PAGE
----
Cognitive gains developed through intensive meditation can last for years, a new study suggests.
The study is part of the Shamatha Project, a comprehensive longitudinal study on the varied effects of meditation on human cognition, psychology and biology.
The research is published in the Journal of Cognitive Enhancement.
Led by Clifford Saron, a research scientist from the Center for Mind and Brain at the University of California, Davis and one of the leaders of the Shamatha Project, the study is a seven-year follow-up on research conducted in 2007.
Original 2007 Study
The 2007 study examined the effects of intensive meditation on 60 individuals who participated in three-month-long meditation retreats at the Shambhala Meditation Center in Red Feather Lake, Colorado.
The meditation retreats were headed by B. Alan Wallace, a Buddhist scholar and Shamatha meditation practitioner from the Santa Barbara Institute for Consciousness Studies.
All 60 of the participants were seasoned meditators who regularly practiced meditation and received ongoing instruction from Wallace.
During the retreats, the participants attended group meditation sessions twice a day and engaged in individual meditation practices for six hours a day. The participants were also asked to perform tasks on a laptop that tested their attention.
Over the course of the study, the participants showed marked improvement in sustaining attention. They also demonstrated greater psychological well-being and reduced stress.
The new research is the third and most recent follow-up on the original study.
The new study involves 40 of the original participants, all of whom continued to practice meditation for about an hour a day, on average, since the 2007 retreats. The participants were asked to perform the same cognitive tests administered in the original study.
The gains in attention observed in the original study were partly maintained over the intervening seven years, the study found.
“This study is the first to offer evidence that intensive and continued meditation practice is associated with enduring improvements in sustained attention and response inhibition, with the potential to alter longitudinal trajectories of cognitive change across a person’s life,” Anthony Zanesco, a postdoctoral researcher at the University of Miami, who began work on the project before starting his doctoral program in psychology at UC Davis, and corresponding author of the study, said in a statement.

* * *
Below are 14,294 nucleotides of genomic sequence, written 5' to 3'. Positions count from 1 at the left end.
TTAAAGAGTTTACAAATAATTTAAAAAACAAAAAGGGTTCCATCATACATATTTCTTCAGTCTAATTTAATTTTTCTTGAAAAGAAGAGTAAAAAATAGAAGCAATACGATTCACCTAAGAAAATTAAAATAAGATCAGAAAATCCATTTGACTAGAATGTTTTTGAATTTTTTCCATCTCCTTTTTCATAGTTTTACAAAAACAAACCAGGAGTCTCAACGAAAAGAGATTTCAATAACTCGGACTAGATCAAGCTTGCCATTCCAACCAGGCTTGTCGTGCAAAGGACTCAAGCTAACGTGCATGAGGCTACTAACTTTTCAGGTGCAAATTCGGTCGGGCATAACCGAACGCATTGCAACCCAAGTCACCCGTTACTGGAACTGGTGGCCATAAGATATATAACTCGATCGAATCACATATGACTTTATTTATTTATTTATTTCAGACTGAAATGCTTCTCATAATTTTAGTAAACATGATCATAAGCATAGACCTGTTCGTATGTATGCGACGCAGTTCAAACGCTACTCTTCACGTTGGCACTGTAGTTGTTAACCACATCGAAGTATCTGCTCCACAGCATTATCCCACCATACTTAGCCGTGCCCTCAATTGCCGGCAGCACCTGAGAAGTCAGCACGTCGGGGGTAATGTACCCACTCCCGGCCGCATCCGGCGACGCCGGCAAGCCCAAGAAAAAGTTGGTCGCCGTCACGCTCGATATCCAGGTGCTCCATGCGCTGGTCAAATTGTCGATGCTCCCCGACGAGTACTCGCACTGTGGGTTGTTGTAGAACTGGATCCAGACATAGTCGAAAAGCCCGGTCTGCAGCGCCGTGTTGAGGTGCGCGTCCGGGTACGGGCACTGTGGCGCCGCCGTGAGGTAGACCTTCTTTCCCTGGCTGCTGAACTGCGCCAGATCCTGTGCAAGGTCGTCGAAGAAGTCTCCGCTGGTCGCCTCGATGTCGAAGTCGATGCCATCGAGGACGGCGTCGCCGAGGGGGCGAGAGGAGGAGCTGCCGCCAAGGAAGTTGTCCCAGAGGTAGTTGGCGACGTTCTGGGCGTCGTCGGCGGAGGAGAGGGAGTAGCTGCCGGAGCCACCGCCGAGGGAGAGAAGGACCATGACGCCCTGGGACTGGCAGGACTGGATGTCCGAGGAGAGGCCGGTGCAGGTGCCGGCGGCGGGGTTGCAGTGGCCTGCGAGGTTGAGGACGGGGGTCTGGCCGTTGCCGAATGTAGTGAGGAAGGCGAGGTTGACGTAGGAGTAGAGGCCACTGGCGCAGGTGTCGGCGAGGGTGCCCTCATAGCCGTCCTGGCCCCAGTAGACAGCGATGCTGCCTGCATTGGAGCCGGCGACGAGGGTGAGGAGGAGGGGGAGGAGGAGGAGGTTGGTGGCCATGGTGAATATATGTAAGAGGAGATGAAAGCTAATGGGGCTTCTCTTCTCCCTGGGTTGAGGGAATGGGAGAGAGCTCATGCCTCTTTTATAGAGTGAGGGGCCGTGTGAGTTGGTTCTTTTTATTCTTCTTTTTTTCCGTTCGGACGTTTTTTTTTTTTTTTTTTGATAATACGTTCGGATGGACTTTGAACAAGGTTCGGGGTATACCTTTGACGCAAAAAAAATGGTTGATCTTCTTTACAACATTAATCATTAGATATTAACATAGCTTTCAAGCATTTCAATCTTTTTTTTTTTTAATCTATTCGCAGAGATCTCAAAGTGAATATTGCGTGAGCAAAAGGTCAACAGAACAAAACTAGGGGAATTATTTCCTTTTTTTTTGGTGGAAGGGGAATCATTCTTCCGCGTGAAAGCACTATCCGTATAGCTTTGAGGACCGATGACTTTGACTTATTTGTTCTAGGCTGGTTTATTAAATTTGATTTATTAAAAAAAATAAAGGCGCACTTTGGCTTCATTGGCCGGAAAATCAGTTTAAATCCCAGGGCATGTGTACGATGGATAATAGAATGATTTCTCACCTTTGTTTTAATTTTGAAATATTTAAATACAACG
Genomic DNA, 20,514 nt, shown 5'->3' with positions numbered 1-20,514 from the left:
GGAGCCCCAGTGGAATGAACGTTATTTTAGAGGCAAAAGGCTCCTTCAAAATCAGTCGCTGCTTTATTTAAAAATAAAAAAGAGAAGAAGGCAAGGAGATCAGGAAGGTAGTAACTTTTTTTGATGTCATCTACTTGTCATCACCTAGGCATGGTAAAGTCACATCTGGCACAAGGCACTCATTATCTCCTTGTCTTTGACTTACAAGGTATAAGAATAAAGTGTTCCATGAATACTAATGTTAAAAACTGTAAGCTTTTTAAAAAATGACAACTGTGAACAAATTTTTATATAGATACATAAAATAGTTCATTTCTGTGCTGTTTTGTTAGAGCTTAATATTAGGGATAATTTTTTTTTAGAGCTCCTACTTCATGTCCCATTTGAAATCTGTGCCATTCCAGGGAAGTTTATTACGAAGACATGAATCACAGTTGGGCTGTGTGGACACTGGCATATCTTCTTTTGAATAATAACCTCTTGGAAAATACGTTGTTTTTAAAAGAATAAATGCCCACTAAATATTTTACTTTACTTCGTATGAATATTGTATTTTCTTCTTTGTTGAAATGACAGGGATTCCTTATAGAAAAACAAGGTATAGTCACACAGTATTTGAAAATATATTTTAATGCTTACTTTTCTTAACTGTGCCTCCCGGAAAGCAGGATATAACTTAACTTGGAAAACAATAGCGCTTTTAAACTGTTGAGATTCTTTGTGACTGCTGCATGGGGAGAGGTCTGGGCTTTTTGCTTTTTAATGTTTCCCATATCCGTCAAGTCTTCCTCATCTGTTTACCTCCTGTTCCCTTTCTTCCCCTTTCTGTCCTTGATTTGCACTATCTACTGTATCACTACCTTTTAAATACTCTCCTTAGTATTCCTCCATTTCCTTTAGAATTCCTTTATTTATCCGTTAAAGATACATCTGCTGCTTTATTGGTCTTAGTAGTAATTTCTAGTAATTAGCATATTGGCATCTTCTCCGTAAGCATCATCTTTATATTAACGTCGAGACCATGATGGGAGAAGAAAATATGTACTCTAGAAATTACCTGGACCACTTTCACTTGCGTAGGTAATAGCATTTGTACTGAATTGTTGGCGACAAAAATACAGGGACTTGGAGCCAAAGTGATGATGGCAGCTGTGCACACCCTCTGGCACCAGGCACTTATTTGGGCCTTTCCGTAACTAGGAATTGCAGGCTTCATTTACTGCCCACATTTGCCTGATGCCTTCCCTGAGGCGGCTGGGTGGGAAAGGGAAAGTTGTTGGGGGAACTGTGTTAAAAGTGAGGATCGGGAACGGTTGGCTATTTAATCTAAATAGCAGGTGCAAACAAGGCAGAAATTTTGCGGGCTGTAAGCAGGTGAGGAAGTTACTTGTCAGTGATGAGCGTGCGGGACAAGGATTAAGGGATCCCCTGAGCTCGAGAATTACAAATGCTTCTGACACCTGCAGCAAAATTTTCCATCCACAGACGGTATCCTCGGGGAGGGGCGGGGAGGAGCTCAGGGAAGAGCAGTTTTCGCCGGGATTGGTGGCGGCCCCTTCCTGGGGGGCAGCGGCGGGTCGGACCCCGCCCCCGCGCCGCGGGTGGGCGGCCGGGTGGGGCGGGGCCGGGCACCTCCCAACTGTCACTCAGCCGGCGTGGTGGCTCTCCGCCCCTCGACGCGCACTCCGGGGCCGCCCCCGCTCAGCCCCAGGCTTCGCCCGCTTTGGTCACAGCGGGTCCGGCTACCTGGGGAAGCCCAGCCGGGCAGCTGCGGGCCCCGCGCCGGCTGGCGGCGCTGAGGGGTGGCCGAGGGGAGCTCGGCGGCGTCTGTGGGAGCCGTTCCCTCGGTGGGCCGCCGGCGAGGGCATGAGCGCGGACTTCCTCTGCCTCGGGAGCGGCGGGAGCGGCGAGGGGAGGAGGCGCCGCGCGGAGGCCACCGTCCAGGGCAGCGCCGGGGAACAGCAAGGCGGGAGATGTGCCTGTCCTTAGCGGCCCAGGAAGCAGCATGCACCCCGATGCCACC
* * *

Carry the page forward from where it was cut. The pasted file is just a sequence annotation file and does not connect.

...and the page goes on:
The cognitive benefits were most strongly maintained among older participants who continued diligent meditation practices since the retreats. These participants also demonstrated less pronounced age-related cognitive decline than would be expected.
During the retreats, the participants had been taught a variety of meditation techniques, including “mindful breathing,” in which participants were instructed to focus closely on their own breath, and “settling the mind in its natural state,” wherein participants were told to focus closely on the space in their mind where thoughts arise and the thoughts that come into this space as they meditate.
However, the usefulness of different meditation techniques varies from person to person, according to Saron.
“The name of the game is not to achieve a particular state or perfectly implement a specific meditation technique,” he said. “It really is an interaction of a person’s personal taste, what speaks to them… their predilections, personality, and psychological makeup. There’s no one size fits all. The overall emphasis of such practices is the cultivation of the capacity to tune into what’s going on in your body and mind with the aim of inclining one’s highest actions to be in accord with one’s highest values.”
The attentional improvements examined in this study may have varied based on lifestyle and personality, Zanesco said in a statement. Furthermore, he noted, even among the participants that were most engaged in practicing meditation, the cognitive benefits of meditation seemed to have peaked after the retreats ended.
Nevertheless, Saron is adamant that meditation can have benefits way beyond the ones examined in this study.
“This is not about getting a little better at paying attention,” said Saron. “It’s really about developing the human capacities to be with the conditions of existence and cultivate the ethical capacities to not just do no harm, but to leave a positive imprint in the universe.”
Sam Benezra is a graduate of Ohio University with a B.A. in History from the Honors Tutorial College. He is a native of Brooklyn, New York. Sam enjoys writing on a variety of subjects, including science, music, politics, film. In his spare time, he enjoys traveling, playing guitar, and writing songs.